Trump supporters and junkies brag about the “success” of Trump’s immigration policy, demonstrated by the supposed decline in illegal entries. But it is simply a “out of sight, out of mind” approach to dealing with a very real problem. It was a giant sleight of hand that masked the real number of people seeking to get into Biden’s US policies.
With the deportation of thousands of Haitians, the Biden administration is not off the hook
And yet, the Biden administration is not off the hook. Although he agreed to allow unaccompanied children to enter the United States despite the Title 42 ban, he did so following a preliminary injunction issued by a federal court last November. DHS continues to evict families, as well as single men and women, under the current Title 42 order.
Many of these families come from Haiti, another country rife with lawlessness, poverty and government abuse. So far, according to a major report from the Haitian Bridge Alliance, Center Quichotte, and UndocuBlack Network, more Haitians (1,200) have been deported in the first two months of the Biden administration than the last year. Many of those deported were family groups, and none of them were screened before being flown back to Haiti to determine whether their fears of imprisonment, torture or death should be examined by a judge. immigration.
DHS has also continued to engage in deportations of Mexicans and Central American Americans who are astonishing in their contempt for basic dignity. For example, DHS recently flew 149 migrants– including many women and children – 600 miles from the border post where they entered and dropped them off on the Mexican side of an international bridge connecting El Paso and Ciudad Juarez. The migrants had no idea where they were and, again, had no chance to present their protection case.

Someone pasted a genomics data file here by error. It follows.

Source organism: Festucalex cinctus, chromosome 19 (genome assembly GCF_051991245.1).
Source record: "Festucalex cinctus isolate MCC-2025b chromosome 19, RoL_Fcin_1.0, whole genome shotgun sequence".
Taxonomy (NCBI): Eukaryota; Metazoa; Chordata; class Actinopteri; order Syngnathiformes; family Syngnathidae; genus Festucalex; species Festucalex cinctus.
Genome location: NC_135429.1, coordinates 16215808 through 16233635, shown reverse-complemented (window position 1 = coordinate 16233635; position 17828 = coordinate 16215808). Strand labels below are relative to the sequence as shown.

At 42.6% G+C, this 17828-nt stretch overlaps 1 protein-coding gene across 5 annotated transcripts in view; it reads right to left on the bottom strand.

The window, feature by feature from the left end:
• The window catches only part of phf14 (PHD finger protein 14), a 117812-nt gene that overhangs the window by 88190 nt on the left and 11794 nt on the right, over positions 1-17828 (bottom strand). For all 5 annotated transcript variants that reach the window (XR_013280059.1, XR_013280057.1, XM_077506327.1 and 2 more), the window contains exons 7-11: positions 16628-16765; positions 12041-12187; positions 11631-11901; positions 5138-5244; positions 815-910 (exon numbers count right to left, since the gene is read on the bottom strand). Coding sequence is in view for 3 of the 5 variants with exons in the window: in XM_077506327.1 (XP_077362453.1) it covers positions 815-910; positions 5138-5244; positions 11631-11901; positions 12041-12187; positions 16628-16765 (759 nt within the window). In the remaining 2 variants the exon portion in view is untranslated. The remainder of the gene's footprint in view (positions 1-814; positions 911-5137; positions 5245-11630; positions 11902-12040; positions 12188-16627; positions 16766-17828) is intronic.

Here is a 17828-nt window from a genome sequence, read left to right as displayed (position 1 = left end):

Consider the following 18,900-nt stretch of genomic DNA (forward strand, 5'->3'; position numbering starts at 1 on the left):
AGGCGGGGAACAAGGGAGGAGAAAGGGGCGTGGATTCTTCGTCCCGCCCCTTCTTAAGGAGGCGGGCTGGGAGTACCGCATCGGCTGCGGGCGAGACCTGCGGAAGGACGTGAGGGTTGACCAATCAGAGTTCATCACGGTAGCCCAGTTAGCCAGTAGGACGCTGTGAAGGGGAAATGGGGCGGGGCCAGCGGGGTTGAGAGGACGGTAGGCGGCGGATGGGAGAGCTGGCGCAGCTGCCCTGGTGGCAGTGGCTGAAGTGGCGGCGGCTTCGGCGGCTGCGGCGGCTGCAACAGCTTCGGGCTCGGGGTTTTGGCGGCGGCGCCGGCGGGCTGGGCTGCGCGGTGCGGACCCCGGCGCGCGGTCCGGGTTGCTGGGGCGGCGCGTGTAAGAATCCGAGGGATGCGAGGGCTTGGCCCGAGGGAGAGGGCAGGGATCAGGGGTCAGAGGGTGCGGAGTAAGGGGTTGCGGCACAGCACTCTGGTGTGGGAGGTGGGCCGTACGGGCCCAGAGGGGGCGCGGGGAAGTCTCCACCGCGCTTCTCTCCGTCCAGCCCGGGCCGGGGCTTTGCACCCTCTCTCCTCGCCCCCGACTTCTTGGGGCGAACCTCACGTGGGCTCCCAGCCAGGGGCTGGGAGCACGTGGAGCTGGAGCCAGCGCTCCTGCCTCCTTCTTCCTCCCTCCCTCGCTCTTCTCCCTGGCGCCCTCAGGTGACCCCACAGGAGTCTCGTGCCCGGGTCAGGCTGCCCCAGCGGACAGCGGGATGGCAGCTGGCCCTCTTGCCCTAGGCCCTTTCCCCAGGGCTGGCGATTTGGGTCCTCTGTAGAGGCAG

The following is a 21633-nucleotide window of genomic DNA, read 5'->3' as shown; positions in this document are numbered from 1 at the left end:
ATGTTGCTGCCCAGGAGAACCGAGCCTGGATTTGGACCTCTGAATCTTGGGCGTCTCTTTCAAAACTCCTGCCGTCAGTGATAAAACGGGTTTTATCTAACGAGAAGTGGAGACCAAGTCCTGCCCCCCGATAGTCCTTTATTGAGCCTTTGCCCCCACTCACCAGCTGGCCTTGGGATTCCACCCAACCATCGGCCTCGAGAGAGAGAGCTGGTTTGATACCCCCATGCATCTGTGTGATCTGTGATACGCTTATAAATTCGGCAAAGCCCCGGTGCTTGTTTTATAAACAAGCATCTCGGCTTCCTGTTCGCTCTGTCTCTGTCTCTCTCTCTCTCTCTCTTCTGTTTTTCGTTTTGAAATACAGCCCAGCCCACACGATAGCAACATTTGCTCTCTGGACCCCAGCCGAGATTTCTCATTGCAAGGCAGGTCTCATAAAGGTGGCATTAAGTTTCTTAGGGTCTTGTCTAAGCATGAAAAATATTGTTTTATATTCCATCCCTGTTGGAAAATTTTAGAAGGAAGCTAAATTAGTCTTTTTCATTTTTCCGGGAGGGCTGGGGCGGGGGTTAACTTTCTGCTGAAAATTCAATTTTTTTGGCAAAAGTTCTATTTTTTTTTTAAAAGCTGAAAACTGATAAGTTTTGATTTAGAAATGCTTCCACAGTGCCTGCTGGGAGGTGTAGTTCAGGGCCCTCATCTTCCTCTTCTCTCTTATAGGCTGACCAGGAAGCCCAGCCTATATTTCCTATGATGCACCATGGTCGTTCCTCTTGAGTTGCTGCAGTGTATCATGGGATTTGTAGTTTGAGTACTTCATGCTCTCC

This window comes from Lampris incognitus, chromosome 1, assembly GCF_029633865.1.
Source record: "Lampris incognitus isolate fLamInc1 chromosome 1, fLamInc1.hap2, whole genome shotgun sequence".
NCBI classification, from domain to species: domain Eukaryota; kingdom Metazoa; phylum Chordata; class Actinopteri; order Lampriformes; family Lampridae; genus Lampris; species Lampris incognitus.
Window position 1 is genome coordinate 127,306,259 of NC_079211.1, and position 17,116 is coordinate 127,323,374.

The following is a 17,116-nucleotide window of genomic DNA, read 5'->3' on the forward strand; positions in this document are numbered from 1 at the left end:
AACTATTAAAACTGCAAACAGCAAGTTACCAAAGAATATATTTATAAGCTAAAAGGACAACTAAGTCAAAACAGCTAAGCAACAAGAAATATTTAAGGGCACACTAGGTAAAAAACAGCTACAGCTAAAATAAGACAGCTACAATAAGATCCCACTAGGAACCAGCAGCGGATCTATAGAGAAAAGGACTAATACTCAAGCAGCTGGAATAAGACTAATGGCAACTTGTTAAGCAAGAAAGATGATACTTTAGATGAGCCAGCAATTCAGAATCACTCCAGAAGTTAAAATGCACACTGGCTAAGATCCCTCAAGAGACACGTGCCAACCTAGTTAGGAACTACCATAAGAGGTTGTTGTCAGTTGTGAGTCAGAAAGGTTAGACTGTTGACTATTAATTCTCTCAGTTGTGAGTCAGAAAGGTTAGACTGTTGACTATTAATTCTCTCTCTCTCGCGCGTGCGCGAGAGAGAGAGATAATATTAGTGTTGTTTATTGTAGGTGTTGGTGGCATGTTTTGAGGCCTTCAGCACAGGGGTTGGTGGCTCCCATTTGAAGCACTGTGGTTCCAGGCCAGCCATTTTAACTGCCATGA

These incidents tarnish the vision for human immigration policy that Biden presented and continue to undermine U.S. efforts to regain its place as a leader in refugee protection.
Despite the clear moral and legal imperatives to stop the Title 42 deportations, the Biden administration clearly fears that the return to pre-pandemic treatment of asylum seekers will overwhelm the system. It is also clear that they fear a political backlash if critics manage to label the border as out of control.
It takes courage and political will to take these final steps. Those of us who support the rights of asylum seekers must let the administration know that doing the right thing will not damage its reputation and that we will work even harder to ensure that the implementation of a human immigration policy is not political suicide.
The protection of asylum seekers is a major issue for women. We must encourage and challenge both the administration and Congress to meet US obligations. We must go to the voting booth to support the candidates and elected officials who act on behalf of asylum seekers. And we must push back, by any means possible, those who hope to arm the border in a ruthless effort to turn respect for the law into political responsibility.